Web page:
Monday, January 9, 2012

Ani Oleh Chadash - I am a new immigrant

A few days into my journey as an oleh chadash, a new Israeli immigrant, the only word that comes to mind is "overwhelming." But as hectic and chaotic as a move like this is, it's landscapes like the one above that make it worth it.

Having mixed up the hours the Ministry of the Interior was open yesterday in order to get my teudat zehut, or national ID card, I decided to take a walk into the Old City for the first time since I landed. After all, how could I be in Israel for longer than three days and not go to the Kotel. I walked in through Jaffa Gate and continued into the Jewish Quarter. Weaving through the different alley ways and streets, I turned a corner and all of the sudden in front of me was the Mount of Olives, the Al Aqsa Mosque, the Temple Mount, and the Kotel or the Western Wall. Tears immediately welled in my eyes and I understood all over again why I came here. I walked down to the Kotel Plaza and joined people from all over the world marveling at this wonder that somehow has withstood multiple destructions as if it were the first time I had been there.

Thankfully, I have family and friends on both sides of the ocean who are incredibly helpful and supportive as I make this transition. I haven't spoken to a single Israeli family member or friend who has not said "let me know how I can help you" or "Come over for a meal or Shabbat" or "our house is always open." This past Shabbat, my relatives in Efrat greeted me with pints of Ben & Jerry's (four of them!) and lots of love, and I've gotten similar open arms embraces, both literally and figuratively, from every other person I've reunited with here.

And today, I tackled the next round of the famed Israeli bureaucracy, obtaining my teudat zehut, setting up an appointment with the local Ministry of Absorption to go over my rights as a new citizen, and opening up a new bank account. I may not be fully settled yet, but I'm on my way.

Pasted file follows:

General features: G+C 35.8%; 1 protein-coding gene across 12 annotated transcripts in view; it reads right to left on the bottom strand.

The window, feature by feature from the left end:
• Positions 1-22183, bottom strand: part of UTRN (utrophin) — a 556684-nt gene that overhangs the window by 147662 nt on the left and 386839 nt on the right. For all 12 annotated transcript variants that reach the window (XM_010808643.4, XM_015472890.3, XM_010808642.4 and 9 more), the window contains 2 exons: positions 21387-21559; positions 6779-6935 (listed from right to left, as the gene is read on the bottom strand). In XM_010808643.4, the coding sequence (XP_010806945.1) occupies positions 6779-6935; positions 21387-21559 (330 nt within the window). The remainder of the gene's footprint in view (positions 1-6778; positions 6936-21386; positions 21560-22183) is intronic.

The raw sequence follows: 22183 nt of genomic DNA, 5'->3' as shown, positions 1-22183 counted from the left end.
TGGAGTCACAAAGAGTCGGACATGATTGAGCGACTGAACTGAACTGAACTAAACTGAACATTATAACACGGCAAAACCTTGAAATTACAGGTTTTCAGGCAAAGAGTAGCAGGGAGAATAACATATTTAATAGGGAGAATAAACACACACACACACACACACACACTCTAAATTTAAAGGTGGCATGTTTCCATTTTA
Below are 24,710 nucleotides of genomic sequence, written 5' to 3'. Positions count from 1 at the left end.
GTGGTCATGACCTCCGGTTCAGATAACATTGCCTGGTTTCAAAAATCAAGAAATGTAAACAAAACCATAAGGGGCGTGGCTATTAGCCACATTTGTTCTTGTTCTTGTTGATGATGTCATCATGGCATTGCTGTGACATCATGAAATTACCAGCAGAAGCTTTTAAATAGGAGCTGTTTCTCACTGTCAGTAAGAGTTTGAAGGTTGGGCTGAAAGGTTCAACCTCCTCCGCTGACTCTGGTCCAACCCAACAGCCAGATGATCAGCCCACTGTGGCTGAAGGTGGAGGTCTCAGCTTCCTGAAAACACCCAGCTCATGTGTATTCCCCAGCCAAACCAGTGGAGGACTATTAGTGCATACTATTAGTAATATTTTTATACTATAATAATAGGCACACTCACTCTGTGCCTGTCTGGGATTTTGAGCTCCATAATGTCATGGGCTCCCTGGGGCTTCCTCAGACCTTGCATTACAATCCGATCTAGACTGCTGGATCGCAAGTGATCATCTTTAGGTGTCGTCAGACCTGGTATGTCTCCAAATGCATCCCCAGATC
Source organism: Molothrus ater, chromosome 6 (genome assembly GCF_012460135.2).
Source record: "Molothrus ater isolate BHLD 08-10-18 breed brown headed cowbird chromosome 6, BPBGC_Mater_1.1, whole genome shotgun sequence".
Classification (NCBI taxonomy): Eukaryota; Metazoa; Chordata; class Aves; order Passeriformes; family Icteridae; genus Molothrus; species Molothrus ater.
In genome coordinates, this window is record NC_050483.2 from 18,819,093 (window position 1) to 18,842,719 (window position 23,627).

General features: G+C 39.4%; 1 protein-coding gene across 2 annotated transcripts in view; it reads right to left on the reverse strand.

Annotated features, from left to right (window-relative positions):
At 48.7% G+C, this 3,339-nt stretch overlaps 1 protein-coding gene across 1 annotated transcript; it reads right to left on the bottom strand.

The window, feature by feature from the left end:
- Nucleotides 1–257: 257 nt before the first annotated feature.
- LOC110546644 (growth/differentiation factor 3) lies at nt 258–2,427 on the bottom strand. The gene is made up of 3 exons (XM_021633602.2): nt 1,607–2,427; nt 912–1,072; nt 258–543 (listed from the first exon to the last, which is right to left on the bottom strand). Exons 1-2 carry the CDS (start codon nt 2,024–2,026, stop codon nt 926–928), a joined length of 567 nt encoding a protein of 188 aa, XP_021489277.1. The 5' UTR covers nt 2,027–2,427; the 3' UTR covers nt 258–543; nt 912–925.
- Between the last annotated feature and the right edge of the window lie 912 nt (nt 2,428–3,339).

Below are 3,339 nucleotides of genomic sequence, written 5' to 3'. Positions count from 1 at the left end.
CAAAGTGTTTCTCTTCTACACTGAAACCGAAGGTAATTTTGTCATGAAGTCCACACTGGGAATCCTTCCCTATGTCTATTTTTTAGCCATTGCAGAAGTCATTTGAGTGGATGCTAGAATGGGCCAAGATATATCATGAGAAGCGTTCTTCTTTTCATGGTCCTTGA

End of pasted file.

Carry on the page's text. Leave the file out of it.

Something my aunt June reminded me of the other day, and that I thought about as well when I was packing my suitcases in Boston, was how fortunate we are to be living at the present moment in time with so many ways for global communication. Just over a hundred years ago, all eight of my great grandparents packed maybe one suitcase and boarded a ship bound for the United States, knowing they would likely never see the family they were leaving behind or visit their places of birth, nor might they find the family who had already come to the US. Meanwhile, I can call, Skype, Gchat and iMessage anyone anywhere and anytime, and I had the luxury of bringing four suitcases packed to the brim with clothes and other personal items, along with two additional carry-ons.

I can also share some of my experiences in this space, which I hope will be at least sometimes interesting, possibly humorous, and at the very least, a way to keep tabs on how I'm doing even when I can't see you all when I'd like to. Yalla balagan!


  1. So, in this age of modern technology, STA Travel couldn't share your international student photo from Australia with the Israeli interior ministry. That aint right!

  2. Wow ! I am just about to do the same and your story is fascinating...I do hope you have settled by now! Your other article about the guy trying to consult you (business plan) was also very interesting! Yalla balagan sounds good!